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By Ben Hollom
Brands that include user-generated content on their websites should make sure that they are screening the content or they risk a spam penalty from Google. Apparently, this is what happened to Mozilla last week, Search Engine Roundtable reported.
Christopher More, web production manager for Mozilla, wrote a post on Google´s forums, explaining that Mozilla received a notification from Google stating that user-generated spam was detected on the site and that “a manual spam action” had been applied as a result. More stated that Mozilla was unable to discover any spam on its website and asked for further information from Google.
Despite the fact that Google claims full transparency in dealing with spam, it looks as if people are still struggling to find out what they did wrong. John Mueller, Google webmaster trends analyst, told More that Mozilla was not fully penalised, but the manual action was only applied to certain pages where the spam was detected. He claimed that in such cases, Google tried to be “as granular as possible” and explained that in this particular case spam came from users abusing the blog comments and the addons section and advised webmasters to use a spam filter and to monitor user-generated content.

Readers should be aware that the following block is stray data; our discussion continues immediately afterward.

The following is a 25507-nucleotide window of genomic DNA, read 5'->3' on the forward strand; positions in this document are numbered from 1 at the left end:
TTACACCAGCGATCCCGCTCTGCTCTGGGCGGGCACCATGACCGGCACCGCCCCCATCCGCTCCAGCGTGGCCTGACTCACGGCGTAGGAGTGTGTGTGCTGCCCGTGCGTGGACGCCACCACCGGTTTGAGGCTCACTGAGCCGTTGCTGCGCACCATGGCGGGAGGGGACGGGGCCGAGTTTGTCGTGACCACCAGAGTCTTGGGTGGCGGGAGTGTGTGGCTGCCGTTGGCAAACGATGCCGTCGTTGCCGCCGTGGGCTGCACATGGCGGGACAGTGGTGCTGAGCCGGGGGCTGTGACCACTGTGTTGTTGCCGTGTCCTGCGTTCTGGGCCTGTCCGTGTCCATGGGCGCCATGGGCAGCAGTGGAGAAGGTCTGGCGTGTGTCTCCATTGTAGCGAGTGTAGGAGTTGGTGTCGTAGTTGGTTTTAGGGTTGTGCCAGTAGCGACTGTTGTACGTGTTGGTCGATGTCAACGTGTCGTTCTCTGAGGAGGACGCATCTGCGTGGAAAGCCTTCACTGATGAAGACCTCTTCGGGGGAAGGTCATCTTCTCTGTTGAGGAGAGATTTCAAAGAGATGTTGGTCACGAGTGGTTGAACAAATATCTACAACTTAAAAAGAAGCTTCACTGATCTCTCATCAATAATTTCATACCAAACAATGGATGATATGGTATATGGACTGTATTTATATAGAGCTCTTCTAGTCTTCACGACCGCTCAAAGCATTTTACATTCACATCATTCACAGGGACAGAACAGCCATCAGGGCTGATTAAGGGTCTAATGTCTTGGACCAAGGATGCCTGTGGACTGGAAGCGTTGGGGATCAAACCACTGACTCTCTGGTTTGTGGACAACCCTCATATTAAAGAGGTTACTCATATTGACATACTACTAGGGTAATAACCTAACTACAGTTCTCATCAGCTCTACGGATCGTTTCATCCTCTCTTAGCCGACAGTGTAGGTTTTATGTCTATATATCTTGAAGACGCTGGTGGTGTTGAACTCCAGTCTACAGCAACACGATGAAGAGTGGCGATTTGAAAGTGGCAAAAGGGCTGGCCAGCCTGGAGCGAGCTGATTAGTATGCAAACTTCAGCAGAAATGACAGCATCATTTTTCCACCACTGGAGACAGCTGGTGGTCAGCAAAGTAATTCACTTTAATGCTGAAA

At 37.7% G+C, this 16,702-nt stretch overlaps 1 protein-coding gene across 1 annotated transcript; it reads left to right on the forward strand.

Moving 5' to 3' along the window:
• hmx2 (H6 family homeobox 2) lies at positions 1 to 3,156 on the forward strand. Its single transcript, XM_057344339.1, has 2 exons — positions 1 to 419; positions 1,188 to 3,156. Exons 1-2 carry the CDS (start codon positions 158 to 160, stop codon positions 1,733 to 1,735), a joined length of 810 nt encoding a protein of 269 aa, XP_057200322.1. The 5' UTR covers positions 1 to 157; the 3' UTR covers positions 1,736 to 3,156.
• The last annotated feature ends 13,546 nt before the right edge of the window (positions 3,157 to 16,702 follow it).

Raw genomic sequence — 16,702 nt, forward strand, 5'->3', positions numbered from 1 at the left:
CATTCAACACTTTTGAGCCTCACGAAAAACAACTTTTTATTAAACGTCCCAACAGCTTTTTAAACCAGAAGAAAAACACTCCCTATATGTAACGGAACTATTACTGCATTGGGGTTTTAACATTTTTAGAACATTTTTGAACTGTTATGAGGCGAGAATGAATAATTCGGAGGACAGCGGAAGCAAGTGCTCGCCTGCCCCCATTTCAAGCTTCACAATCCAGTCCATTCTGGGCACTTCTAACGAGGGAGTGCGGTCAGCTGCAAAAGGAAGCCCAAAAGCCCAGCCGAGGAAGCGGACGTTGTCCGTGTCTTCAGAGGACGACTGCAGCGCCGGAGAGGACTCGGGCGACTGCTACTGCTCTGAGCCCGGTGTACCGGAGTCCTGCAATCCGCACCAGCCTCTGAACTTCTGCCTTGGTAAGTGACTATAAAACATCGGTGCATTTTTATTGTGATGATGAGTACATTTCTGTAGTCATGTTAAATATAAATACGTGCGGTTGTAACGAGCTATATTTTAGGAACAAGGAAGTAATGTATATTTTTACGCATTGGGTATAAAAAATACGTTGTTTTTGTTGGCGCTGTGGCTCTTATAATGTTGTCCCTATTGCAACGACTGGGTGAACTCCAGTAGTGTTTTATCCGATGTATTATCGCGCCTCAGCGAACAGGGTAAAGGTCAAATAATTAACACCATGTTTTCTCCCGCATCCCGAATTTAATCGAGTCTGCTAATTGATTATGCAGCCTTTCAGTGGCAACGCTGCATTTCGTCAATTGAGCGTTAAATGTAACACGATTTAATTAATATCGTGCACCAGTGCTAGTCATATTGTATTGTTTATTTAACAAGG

However, the hard part for webmasters is the fact that by sending the notification, Google may have already removed some of the spam from its own listings, so they cannot even locate it using Google search, Search Engine Roundtable commented.